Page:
In 1926, Claude Niles, a Chicago businessman, contributed bonds that were valued at $50,000 to be used for the construction of Niles Hall, a new dormitory. Construction was begun, but the bonds were not sold. The crash of the stock market in 1929 destroyed their value, and further problems arose. The depression added one more dimension to the financial situation because enrollment decreased immediately. The end result was bankruptcy for Col. Terry and Illinois Military School in 1931.
The board of trustees then decided to operate without Col. Terry because they still had claim to the property because of the original investment. The rest of the buildings and equipment were purchased in a bankruptcy sale. All of the school was consolidated at Aledo with most of the faculty and of the cadets being moved there.
Soon after this change, the cadets chose the new name, Roosevelt Military Academy, in memory and honor of Theodore Roosevelt. The school made it through the depression because the local trustees were willing to borrow against their own property to provide the funds. The debts were paid, and Roosevelt Military Academy became one of the better such schools in the country.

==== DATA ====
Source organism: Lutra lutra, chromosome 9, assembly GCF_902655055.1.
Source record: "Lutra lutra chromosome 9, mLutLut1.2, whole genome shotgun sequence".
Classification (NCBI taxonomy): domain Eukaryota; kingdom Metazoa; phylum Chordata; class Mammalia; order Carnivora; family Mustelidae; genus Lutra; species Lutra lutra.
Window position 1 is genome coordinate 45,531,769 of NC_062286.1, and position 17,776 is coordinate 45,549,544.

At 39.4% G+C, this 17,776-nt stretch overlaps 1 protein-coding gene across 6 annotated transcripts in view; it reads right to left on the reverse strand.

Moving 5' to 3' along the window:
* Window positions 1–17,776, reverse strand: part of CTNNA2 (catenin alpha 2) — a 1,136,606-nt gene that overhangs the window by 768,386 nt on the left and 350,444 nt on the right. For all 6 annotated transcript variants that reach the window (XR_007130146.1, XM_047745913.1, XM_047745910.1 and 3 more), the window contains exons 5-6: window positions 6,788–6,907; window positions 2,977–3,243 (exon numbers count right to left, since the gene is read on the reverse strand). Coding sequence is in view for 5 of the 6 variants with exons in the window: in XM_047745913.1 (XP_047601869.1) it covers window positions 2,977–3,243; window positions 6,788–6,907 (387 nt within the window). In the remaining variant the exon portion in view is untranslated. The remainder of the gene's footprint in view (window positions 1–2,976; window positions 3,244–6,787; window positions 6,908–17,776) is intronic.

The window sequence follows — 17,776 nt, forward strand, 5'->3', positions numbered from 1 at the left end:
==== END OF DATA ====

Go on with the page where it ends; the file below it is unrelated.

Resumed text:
In 1943, the board selected Col. Glen Millikan as the superintendent, and he remained in this capacity until its closing in 1973. In an article in the [Rock Island] Argus, Col. Millikan reminisced about his total of 45 years with the Academy. it is quoted in its entirety as follows:
Just as the first World War had taken its toll upon William and Vashti College, so the Vietnam War and the general reaction to military schools closed many such institutions. The enrollment at Roosevelt Military Academy declined, and inflation drained resources. The reputation of the school was in danger, and the trustees along with Col. Millikan decided to close rather than reduce the standards. By the time the academy closed, 4,676 cadets had attended RMA.